For the longest time, political parties across this country could count on one thing — seniors would show up to vote. By far one of the largest and most engaged voting demographics in all of Canada, seniors presented a world of opportunity for political parties nationwide. They supported politics both on an electoral level, but more importantly on a financial level, which in plenty of cases kept the ideologies and the parties afloat.
  • Premier doubles down in pre-election throne speech

    Laden with more than the average number of Westman offerings, the final throne speech prior to next spring’s provincial election was a spoil of riches for many in Manitoba as the embattled NDP strategizes that a “win by spending” plan will resonate with voters. In what many pundits believe could end up being the final throne speech for the NDP government and the premier, Greg Selinger, through Lt.-Gov. Janice Filmon, laid out a veritable table of offerings that included plenty of rehashed dollars sprinkled with enough new money to hopefully keep the wolves at bay for the foreseeable future.
  • Riverbank revamp a lofty but worthwhile goal

    It would appear that the architects behind the revamp of the Riverbank Discovery Centre network have made one thing perfectly clear — they plan to “work with the river and not against it.” However simple sounding that statement is, surely it’s music to the ears of politicians and residents alike as Brandonites prepare to embark on a new era of riverbank development following two devastating floods in the past five years.
  • Hamilton's run could make race one to watch

    If Vanessa Hamilton has gleaned anything since her 2010 run for the Brandon School Division board of trustees, it’s that campaigning appears to be in her DNA. This past week’s announcement that she would seek to unseat longtime Brandon East NDP MLA Drew Caldwell puts the soon to be former city councillor in the crosshairs of a campaign once again.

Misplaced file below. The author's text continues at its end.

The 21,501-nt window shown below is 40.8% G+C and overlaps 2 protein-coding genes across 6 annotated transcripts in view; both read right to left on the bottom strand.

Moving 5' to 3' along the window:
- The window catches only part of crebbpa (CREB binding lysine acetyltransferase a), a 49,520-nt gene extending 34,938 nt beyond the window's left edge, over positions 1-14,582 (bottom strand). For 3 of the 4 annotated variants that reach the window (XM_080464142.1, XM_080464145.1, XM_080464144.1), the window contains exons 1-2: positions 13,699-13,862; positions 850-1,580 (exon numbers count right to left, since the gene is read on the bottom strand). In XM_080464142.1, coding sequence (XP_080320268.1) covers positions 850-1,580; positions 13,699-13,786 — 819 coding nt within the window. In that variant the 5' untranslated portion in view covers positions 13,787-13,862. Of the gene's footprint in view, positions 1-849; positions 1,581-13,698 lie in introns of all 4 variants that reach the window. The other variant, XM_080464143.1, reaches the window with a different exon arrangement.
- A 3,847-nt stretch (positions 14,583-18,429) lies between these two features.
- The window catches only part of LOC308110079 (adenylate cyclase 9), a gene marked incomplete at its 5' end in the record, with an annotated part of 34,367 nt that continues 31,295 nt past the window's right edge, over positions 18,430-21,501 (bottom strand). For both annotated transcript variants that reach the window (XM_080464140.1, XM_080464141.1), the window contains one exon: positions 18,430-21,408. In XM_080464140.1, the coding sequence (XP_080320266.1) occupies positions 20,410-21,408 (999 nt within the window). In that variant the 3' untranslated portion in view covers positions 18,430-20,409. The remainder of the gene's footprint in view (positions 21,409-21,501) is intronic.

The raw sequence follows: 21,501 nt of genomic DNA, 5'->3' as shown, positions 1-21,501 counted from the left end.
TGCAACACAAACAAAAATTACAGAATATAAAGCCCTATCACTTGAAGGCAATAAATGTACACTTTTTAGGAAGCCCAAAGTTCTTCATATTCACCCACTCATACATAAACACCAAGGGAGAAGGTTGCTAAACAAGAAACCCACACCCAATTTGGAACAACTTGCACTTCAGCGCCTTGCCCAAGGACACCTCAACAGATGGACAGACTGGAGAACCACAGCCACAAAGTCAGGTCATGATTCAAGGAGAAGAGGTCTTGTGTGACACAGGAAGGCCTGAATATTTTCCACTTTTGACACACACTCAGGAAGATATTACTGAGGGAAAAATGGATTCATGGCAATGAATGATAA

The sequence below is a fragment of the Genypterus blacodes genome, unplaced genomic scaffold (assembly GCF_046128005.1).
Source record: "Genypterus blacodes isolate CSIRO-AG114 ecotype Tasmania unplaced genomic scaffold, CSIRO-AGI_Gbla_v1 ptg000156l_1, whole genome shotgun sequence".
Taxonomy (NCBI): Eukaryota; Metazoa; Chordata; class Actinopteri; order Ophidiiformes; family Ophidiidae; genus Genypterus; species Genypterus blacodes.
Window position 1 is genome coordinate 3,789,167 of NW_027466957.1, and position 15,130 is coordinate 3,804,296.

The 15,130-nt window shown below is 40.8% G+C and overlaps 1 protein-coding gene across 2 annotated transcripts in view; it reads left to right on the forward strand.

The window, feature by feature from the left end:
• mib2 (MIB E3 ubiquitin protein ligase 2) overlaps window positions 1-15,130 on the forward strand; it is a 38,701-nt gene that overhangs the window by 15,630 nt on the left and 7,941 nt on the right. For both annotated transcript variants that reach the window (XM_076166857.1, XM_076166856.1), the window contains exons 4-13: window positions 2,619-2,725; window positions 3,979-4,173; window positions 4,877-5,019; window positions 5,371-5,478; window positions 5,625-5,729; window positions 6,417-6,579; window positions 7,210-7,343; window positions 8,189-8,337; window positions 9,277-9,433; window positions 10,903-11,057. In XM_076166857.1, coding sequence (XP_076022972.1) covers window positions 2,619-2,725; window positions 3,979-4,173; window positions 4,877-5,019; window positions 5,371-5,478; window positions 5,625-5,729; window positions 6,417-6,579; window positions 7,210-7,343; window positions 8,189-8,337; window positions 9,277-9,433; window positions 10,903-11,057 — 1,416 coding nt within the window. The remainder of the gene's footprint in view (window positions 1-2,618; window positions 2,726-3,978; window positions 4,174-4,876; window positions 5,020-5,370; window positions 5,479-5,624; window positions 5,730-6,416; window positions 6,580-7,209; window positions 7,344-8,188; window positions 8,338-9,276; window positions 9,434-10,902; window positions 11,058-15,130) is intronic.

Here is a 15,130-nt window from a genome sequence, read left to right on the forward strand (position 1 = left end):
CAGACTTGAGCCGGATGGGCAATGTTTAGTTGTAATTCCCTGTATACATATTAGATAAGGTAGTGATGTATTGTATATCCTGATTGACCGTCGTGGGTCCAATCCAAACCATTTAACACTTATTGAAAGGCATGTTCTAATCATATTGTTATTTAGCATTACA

• Oswald leaves hole in NDP's fortunes

    Whether it was a case of her seeing the writing on the wall or truly just wanting a change, Theresa Oswald’s announcement this week that she will not seek re-election in Seine River in the 2016 provincial election does not come as a complete surprise. Oswald joins the likes of Jim Rondeau and Stan Struthers who have indicated they will not run again. However, she will likely be the biggest former cabinet member in the Greg Selinger government to abandon ship, leaving a gaping hole in one of the NDP’s safest seats.
  • Restoring national image more than a dream

    As Dorothy once professed in the 1939 film classic, “The Wizard of Oz,” “there’s no place like home.” Our nation awoke from a dream this past weekend to a new reality and a new chapter as a country. For some, that dream ended in bitter defeat and was not without its share of victims. But for others, it was an opportunity to usher in a new day — a day Canada awoke from that proverbial Dorothy-like slumber by reinstalling a Liberal government after nearly a decade of Stephen Harper mandates.
  • Gut-check time for parties ahead of vote

    If this election has proven anything, it’s that sometimes it’s not the knockout that scores a win but a series of blows over time that leads to victory. The knockout punch isn’t likely to happen on Monday, but as the days turn to hours, it may be the late-round flurry that counts. On the local front, aside from a couple of heated exchanges in The Brandon Sun/WCGtv debates, it has been a quiet and polite affair.
  • Wedge issues cut to core of Canadian values